The banks of moss above the road shine bright after last night’s rain. Two chickadees sing their spring songs as snowflakes fill the air.
I dreamt I was awoken by the first phoebe of spring. Instead, snowflakes blossom on my coat, and two crows argue back and forth.
Overcast and cold. One by one the birds fly down to the stream, hop around, drink, fly up, and sing. Snowflakes blow past. A tree groans.
Snowflakes blown off the roof mingle with first-time fallers. A few trees rock back and forth as if trying to rile up the crowd.
The wind raises snow from the ground like a necromancer. Basking in the sun’s feeble heat, I watch the six-spoked wheels settle on my coat.
Yesterday it was below freezing and rained; now it’s above freezing and snow is coming down: dilettantish at first, then in a mad dance.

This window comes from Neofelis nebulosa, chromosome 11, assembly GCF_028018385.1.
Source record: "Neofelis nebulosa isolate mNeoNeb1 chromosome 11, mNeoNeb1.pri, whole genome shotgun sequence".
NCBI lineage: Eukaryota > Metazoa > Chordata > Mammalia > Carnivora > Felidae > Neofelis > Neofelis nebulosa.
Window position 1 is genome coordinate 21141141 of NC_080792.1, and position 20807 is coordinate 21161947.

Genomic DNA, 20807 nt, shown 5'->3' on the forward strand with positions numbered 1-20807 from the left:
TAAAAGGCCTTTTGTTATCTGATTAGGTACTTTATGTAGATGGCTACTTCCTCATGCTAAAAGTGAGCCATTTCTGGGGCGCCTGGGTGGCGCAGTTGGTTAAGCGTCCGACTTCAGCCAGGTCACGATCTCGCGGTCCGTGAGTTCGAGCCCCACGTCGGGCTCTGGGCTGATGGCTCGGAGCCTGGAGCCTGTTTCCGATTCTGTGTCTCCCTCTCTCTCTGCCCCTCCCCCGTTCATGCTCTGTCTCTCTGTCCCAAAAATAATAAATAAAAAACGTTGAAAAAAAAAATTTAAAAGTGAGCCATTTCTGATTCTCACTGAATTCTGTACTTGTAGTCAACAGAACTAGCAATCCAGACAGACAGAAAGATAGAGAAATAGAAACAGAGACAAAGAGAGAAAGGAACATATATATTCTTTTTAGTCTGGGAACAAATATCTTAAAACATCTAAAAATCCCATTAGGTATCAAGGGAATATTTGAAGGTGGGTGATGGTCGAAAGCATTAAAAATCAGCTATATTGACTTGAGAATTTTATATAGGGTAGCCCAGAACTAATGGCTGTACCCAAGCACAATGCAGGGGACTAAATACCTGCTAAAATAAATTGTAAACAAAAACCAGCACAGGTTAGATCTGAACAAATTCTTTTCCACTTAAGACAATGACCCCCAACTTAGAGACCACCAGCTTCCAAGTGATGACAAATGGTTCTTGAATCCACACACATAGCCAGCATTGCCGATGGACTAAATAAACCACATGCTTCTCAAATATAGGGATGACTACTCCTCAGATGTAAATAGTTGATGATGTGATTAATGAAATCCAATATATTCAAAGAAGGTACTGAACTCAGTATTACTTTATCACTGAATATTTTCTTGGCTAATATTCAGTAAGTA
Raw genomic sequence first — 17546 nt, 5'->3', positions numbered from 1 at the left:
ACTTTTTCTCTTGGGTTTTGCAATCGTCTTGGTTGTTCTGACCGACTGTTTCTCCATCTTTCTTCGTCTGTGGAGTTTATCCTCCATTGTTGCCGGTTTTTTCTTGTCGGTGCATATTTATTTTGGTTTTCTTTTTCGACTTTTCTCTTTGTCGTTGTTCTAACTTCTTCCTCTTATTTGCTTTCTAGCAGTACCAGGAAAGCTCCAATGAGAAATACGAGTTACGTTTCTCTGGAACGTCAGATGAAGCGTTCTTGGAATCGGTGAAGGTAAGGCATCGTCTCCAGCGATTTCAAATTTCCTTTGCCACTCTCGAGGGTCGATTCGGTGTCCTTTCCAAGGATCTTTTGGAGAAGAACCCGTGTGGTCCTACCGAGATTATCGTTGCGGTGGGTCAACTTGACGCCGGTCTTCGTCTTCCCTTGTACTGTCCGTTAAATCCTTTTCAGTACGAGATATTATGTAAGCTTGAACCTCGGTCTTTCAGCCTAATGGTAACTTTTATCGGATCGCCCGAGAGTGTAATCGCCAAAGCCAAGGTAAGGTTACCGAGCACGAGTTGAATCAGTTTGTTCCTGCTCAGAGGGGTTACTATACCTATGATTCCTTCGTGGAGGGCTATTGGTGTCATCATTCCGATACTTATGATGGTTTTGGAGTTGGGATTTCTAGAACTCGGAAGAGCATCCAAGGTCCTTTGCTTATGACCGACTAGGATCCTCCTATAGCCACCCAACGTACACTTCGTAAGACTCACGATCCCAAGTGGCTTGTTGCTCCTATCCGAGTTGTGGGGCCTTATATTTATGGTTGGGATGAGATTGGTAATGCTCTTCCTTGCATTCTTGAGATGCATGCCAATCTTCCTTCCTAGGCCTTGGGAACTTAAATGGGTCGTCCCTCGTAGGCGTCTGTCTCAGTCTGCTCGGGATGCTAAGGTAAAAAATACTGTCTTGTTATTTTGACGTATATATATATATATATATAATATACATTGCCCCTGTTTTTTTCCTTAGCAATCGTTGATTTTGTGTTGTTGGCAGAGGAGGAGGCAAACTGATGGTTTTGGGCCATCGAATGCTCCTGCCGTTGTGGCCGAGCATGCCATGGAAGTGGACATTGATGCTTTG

Snowflakes streaming past the house like commuters, the sun almost out, the meadow’s white fur from last night’s cold front almost all gone.
A few snowflakes wander to and fro in the wind. From the flooded patch of ground next to the springhouse, the scattered chirps of birds.
Flakes in the air. The weather’s turned cold in time to save the last, shrunken curls of snowbanks, marooned like sea creatures on a beach.
Bitter wind, its shifts and cross-currents discernible in wide-spaced flakes. A chickadee’s call: the one for putting rivals in their place.